Review what’s been papered verses not and get caught up on what’s incomplete, messy or that which needs correction. Corporate housekeeping should be done regularly and at least bi-annually to ensure things that require papering under the law are not kept at bay. Cleaning up later (in the context of a financing or a sale of the business) can prove much more expensive and can turn off interested parties.

12. Focus the Marketing Plan:

Consider upcoming events and the marketing plan. Review actual results from the prior year and revamp the marketing plan as necessary, reducing spend on things that have not proved profitable in the recent past.

13. Ensure the Capitalization Table is Up to Date:

Do you have a written capitalization table based on papered share issuances? If not, prepare it and ensure you have the backup paperwork to tie out your cap table. After-all, it’s crucial to know who owns the company, other than just a verbal unenforceable agreement. Equity needs to be issued and paid for.

14. Accounting and Tax Review:

Revisit your prior year accounting and looking at the books for gaps, concerns, losses and places where the company can improve. Look at whether the bookkeeping has been robust enough and where it lacks. Ensure these issues are corrected in the New Year by creating a checklist for improvement and working with your CFO to ensure these are addressed.

15. Check on Filings:

Have you made all necessary securities laws filings and filed statements of information? Check on any and all applicable and necessary filings and get cleaned up on any opens.

16. Review Reporting Obligations Tied to Licenses and Permits:

Review regulatory reporting obligations and make lists to share with employees so that they can help you stay compliant with regulatory obligations. See this other blog post where I reference various subsets of reporting obligations:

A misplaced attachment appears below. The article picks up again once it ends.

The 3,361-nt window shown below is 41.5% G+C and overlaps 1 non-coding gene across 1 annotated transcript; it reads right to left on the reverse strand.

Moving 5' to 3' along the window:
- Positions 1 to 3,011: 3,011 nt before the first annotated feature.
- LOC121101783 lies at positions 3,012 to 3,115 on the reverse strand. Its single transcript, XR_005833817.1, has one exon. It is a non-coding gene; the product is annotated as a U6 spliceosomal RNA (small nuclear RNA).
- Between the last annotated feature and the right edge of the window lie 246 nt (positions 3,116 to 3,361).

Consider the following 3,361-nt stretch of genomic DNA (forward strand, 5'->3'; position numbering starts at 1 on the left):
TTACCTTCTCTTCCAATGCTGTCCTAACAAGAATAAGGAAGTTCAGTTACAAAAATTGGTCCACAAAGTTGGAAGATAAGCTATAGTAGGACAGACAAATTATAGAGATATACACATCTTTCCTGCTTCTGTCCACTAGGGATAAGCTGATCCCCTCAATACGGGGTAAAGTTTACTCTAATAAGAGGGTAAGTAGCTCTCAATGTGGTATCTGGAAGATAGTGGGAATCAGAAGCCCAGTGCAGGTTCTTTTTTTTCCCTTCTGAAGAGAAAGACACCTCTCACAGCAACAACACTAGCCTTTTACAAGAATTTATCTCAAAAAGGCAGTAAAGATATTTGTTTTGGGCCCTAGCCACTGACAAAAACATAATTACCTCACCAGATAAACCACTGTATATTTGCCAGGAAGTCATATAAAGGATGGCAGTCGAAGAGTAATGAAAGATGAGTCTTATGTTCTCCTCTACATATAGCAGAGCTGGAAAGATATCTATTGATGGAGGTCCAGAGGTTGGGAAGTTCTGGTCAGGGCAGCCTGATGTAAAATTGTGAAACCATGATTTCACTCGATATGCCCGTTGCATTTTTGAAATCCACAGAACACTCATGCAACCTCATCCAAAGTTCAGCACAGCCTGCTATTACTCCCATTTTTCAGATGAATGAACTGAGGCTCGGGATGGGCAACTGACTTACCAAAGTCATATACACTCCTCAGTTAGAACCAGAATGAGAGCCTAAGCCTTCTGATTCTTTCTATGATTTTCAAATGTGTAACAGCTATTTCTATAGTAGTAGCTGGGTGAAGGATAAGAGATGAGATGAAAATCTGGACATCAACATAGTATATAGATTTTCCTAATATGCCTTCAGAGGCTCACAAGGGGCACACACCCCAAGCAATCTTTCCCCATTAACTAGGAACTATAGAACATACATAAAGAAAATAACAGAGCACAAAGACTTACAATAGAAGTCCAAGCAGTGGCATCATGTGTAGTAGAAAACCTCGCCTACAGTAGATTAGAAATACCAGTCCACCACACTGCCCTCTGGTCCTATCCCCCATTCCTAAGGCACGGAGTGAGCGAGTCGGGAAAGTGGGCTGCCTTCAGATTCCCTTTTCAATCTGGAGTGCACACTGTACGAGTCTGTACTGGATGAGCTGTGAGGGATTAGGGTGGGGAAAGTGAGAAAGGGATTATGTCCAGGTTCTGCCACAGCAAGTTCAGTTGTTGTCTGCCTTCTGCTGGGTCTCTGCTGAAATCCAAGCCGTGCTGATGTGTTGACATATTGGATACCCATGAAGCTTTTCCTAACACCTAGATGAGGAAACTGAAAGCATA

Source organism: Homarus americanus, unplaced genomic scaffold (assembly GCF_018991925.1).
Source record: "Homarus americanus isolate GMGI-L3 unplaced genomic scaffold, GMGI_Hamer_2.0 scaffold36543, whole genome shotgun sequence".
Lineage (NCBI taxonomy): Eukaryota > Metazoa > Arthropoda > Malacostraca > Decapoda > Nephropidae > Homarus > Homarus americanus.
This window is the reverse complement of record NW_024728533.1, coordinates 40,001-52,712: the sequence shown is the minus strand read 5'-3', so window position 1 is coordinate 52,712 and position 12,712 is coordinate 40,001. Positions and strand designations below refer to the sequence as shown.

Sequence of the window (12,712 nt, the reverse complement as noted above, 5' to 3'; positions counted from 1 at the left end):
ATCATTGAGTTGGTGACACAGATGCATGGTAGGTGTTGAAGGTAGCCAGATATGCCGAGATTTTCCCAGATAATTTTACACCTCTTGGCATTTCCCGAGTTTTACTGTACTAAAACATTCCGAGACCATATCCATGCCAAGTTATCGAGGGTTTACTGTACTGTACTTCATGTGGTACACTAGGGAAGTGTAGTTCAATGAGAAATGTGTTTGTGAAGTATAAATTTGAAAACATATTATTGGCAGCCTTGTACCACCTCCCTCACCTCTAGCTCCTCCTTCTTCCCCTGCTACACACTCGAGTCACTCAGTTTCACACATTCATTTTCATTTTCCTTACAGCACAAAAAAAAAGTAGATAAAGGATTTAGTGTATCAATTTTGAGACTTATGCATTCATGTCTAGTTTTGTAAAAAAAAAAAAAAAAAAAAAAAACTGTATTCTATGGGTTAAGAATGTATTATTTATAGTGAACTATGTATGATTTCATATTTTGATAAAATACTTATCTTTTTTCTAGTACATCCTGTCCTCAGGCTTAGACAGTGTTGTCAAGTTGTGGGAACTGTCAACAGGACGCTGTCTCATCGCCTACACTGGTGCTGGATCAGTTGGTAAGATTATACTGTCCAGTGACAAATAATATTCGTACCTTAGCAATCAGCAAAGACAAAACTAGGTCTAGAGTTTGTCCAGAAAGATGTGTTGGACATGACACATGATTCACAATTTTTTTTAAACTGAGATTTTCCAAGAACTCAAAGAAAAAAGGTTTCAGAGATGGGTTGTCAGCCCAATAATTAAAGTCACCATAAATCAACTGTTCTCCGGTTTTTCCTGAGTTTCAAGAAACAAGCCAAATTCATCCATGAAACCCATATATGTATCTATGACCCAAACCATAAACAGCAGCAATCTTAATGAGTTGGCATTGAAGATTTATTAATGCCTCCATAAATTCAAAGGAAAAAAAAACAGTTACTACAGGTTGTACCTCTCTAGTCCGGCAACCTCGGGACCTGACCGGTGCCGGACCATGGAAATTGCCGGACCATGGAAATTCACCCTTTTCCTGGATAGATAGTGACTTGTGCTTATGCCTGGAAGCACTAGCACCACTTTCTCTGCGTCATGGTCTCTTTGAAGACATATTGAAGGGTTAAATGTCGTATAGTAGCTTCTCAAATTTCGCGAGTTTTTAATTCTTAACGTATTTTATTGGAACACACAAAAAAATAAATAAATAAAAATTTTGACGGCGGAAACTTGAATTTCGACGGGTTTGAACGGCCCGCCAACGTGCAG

17. Take a Vacation:

Everyone needs a break. If the holidays didn’t provide that, plan a reset ahead of time to ensure business matters are covered and prepare a checklist of open matters for the person(s) stepping in to cover you.

18. Review Your Legal Opens:

Close out opens that are dragging on and costing money by virtue of delay. Procrastination comes back to haunt companies.

19. Protect Your Intellectual Property and Confidential Information:

Have you filed for trademark protection/registrations? Have your employees all signed confidential information and invention assignment agreements? Are you signing nondisclosure agreements when you should? If not, get some template forms for these things (and make sure you understand how to customize them) and work with service providers to advance along registrations.

20. Set Short-Term and Long-Term Business Plan Goals:

It’s not too early to look into the years beyond 2020. Consider creating a three-year and five-year general business plan, which each can help focus the short-term annual plan.

At Rogoway Law Group, we are happy to assist with many of the above suggestions. We assist with both legal and business-legal matters and our corporate team has sat in many board rooms to see the issues that can arise in connection with the above suggestions. We are here and available to discuss any concerns and plans to help make businesses run smoothly in the New Year. Happy New Year!